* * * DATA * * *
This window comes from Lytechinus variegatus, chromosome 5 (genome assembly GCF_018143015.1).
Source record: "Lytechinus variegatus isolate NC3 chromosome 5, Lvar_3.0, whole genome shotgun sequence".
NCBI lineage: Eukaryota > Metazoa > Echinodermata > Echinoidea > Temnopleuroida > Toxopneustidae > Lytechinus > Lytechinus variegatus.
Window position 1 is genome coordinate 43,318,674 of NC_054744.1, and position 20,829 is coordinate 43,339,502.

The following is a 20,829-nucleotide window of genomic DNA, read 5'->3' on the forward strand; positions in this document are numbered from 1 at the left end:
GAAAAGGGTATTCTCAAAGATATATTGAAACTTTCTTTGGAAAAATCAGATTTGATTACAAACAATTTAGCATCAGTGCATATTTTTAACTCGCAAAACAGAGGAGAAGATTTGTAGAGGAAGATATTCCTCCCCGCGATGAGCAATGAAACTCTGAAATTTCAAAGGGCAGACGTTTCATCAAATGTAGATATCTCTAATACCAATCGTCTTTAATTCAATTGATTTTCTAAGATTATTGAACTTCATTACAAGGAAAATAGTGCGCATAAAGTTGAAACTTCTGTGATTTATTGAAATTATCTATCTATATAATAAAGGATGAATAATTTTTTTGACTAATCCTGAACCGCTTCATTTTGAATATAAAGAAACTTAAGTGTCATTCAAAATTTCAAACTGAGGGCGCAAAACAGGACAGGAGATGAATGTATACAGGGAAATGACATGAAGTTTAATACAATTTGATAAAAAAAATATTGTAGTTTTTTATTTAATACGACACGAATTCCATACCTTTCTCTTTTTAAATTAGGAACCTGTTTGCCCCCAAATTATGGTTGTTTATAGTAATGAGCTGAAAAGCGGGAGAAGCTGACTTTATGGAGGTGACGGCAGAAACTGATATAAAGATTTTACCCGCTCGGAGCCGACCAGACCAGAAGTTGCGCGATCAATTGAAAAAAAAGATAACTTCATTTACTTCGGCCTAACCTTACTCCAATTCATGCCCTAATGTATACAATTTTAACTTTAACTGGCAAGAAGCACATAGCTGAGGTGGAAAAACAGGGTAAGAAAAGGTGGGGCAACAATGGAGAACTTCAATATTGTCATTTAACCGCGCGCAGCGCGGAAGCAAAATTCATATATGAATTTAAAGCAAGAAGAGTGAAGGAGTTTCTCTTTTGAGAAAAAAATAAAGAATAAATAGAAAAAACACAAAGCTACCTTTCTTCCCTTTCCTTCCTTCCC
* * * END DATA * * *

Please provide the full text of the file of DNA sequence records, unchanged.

This window comes from Lytechinus variegatus, chromosome 5 (genome assembly GCF_018143015.1).
Source record: "Lytechinus variegatus isolate NC3 chromosome 5, Lvar_3.0, whole genome shotgun sequence".
NCBI lineage: Eukaryota > Metazoa > Echinodermata > Echinoidea > Temnopleuroida > Toxopneustidae > Lytechinus > Lytechinus variegatus.
Window position 1 is genome coordinate 43,318,674 of NC_054744.1, and position 20,829 is coordinate 43,339,502.

The following is a 20,829-nucleotide window of genomic DNA, read 5'->3' on the forward strand; positions in this document are numbered from 1 at the left end:
GAAAAGGGTATTCTCAAAGATATATTGAAACTTTCTTTGGAAAAATCAGATTTGATTACAAACAATTTAGCATCAGTGCATATTTTTAACTCGCAAAACAGAGGAGAAGATTTGTAGAGGAAGATATTCCTCCCCGCGATGAGCAATGAAACTCTGAAATTTCAAAGGGCAGACGTTTCATCAAATGTAGATATCTCTAATACCAATCGTCTTTAATTCAATTGATTTTCTAAGATTATTGAACTTCATTACAAGGAAAATAGTGCGCATAAAGTTGAAACTTCTGTGATTTATTGAAATTATCTATCTATATAATAAAGGATGAATAATTTTTTTGACTAATCCTGAACCGCTTCATTTTGAATATAAAGAAACTTAAGTGTCATTCAAAATTTCAAACTGAGGGCGCAAAACAGGACAGGAGATGAATGTATACAGGGAAATGACATGAAGTTTAATACAATTTGATAAAAAAAATATTGTAGTTTTTTATTTAATACGACACGAATTCCATACCTTTCTCTTTTTAAATTAGGAACCTGTTTGCCCCCAAATTATGGTTGTTTATAGTAATGAGCTGAAAAGCGGGAGAAGCTGACTTTATGGAGGTGACGGCAGAAACTGATATAAAGATTTTACCCGCTCGGAGCCGACCAGACCAGAAGTTGCGCGATCAATTGAAAAAAAAGATAACTTCATTTACTTCGGCCTAACCTTACTCCAATTCATGCCCTAATGTATACAATTTTAACTTTAACTGGCAAGAAGCACATAGCTGAGGTGGAAAAACAGGGTAAGAAAAGGTGGGGCAACAATGGAGAACTTCAATATTGTCATTTAACCGCGCGCAGCGCGGAAGCAAAATTCATATATGAATTTAAAGCAAGAAGAGTGAAGGAGTTTCTCTTTTGAGAAAAAAATAAAGAATAAATAGAAAAAACACAAAGCTACCTTTCTTCCCTTTCCTTCCTTCCC